To understand the “woody cars” phenomenon, we must travel back to the early 20th century when the first automobiles, resembling motorized carriages, were often made of wood. Henry Ford later introduced mass-produced steel automobiles, yet wood remained a common material in car construction.
The expense of making and upkeeping wood led to the decline of the “woody” trend. By 1953, it was already fading, with wooden accents mainly remaining on the windows and rear door of notable cars like the Buick Roadster. The 1929 Model A Ford was the initial mass-produced “woody,” establishing a style that would last for the next 25 years.
Ford’s approach was quickly adopted by its competitors. In 1941, Chrysler introduced the Town & Country, featuring a distinctly modern design.
Back in 1936, Henry Ford made a significant move by acquiring a large piece of timberland in Michigan’s Iron Mountain area. This area was abundant in forests, and Ford intended to use this resource to meet the demand for constructing body panels. These panels were then shipped to factories across the country for the final assembly of automobiles. Henry Ford remained steadfast in his belief that wood had a crucial role to play in the automobile industry.
Ford proposed the Custom Station Wagon in 1949. It’s amazing to observe how frequently vehicles made of wood feature natural hues like green.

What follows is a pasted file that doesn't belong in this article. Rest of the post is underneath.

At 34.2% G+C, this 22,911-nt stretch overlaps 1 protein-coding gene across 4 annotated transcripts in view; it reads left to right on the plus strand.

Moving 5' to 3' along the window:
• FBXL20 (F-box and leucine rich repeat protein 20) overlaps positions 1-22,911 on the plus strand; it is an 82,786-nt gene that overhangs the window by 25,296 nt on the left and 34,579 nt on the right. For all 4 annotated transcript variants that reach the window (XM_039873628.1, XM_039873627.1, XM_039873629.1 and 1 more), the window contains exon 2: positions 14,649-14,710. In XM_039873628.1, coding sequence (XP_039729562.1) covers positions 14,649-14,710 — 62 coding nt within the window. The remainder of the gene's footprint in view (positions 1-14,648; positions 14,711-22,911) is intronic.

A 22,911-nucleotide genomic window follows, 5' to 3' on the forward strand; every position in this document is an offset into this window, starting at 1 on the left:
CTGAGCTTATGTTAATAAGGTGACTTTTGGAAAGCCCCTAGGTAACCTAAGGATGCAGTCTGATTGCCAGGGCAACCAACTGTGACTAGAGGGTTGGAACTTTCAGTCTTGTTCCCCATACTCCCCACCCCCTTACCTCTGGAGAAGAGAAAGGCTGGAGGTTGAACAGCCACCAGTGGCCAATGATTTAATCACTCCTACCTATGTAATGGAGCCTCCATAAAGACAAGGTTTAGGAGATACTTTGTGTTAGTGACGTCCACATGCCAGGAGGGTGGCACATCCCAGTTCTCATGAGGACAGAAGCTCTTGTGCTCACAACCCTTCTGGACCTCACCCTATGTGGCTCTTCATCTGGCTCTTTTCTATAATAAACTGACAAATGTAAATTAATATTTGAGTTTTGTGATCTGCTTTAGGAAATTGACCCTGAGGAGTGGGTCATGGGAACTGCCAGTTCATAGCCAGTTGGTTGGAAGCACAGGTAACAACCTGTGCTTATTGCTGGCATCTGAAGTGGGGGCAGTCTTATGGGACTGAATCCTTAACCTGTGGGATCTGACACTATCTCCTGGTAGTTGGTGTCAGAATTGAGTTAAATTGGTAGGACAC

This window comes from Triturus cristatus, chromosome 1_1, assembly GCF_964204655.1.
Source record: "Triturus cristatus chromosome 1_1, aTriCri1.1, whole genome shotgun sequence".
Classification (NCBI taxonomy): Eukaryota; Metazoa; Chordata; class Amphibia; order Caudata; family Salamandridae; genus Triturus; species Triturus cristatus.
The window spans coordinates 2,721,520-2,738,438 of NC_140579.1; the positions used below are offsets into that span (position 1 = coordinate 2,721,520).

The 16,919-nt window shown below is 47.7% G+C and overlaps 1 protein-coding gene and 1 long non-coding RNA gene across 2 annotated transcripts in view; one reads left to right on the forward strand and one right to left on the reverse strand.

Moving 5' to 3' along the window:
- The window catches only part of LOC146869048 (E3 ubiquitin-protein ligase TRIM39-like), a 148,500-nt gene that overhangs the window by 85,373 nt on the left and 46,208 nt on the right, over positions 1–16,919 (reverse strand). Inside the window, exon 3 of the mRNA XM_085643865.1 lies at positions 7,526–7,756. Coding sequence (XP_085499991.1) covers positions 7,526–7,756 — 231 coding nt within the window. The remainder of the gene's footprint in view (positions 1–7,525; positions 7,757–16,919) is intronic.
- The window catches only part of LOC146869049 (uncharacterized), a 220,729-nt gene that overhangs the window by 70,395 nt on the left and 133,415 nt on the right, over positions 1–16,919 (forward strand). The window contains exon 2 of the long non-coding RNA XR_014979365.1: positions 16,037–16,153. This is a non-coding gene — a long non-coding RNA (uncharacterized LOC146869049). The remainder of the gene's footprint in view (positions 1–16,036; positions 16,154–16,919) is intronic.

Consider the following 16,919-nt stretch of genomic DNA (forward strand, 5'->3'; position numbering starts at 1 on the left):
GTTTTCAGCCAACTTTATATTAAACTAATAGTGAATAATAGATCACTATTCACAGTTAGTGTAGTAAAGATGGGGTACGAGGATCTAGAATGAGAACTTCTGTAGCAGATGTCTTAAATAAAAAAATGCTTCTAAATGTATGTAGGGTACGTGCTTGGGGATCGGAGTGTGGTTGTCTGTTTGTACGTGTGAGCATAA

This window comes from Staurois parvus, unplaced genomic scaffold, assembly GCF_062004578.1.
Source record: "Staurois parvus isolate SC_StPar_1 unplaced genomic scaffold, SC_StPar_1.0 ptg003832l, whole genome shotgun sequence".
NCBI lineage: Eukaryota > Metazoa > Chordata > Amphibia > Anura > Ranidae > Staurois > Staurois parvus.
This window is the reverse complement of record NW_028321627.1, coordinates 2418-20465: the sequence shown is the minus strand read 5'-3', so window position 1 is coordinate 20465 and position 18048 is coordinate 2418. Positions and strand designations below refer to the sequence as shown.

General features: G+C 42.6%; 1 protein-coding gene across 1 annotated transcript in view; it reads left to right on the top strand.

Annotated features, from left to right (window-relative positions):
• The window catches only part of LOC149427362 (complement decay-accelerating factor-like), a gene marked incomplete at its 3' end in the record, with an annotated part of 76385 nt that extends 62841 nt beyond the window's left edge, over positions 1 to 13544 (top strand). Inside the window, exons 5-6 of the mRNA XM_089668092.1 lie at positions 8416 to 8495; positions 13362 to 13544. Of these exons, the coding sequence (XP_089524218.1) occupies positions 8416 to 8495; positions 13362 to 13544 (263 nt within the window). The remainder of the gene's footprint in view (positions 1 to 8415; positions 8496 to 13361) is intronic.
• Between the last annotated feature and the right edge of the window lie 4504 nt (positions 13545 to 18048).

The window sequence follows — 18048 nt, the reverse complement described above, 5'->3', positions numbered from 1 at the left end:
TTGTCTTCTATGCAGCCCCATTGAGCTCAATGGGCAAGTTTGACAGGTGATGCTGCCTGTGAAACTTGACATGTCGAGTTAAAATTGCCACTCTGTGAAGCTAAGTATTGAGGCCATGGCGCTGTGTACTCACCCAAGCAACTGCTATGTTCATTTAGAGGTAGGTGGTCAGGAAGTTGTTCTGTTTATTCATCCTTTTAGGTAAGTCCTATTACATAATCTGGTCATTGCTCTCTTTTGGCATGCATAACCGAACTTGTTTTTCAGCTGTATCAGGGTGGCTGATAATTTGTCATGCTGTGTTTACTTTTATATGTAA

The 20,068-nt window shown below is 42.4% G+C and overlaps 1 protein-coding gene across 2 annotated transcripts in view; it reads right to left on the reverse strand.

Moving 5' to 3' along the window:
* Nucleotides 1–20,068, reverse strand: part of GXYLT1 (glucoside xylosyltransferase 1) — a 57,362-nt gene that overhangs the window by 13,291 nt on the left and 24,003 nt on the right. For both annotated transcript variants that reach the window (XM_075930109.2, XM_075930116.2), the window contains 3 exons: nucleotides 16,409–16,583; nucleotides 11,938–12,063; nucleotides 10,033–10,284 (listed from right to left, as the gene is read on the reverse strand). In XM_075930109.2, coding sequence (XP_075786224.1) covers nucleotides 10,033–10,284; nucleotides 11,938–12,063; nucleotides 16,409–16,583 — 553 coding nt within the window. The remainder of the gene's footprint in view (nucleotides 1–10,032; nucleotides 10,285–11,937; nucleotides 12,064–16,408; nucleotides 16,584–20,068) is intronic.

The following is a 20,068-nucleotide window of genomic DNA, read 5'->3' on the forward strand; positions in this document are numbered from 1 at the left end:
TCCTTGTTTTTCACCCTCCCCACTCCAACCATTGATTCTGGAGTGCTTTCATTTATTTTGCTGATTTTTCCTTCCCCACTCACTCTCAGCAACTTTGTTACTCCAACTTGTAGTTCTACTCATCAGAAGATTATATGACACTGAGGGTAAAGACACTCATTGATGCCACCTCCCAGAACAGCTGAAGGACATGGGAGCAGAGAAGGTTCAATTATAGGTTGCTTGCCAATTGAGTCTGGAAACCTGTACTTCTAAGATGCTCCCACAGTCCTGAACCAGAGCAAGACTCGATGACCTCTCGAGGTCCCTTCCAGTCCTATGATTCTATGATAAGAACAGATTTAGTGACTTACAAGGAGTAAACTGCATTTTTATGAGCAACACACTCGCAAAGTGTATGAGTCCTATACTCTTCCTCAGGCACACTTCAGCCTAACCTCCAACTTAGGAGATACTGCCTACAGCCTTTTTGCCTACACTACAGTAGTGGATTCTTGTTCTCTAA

The emancipation of women, happy families, woodies were the perfect symbol of the American style of life during the post-war period
The increasing production costs, primarily due to the manual treatment of wood, marked the start of declining interest in woody automobiles.
Ford popularized using wood in autos in the 1930s with the Model A Woody.
As the richness of the post-war boom grew, so did changes in automobile design, manufacture, and consumer preferences.
The impressive 1947 Oldsmobile Special 66/68 Station Wagon, a classy representation of the emerging middle class in America
This market has evolved into a romantic niche as a result of changing codes and lifestyles. The leading automakers stopped producing these vehicles; the 1953 Buick Roadmaster qualifies as the “final model made.”
The stunning 1947 Pontiac Streamliner Woody that won the Pebble Beach Concours d’Elegance.
Rising production costs, mainly attributed to the labor-intensive wood treatment processes, marked the beginning of the decline in enthusiasm for woody automobiles.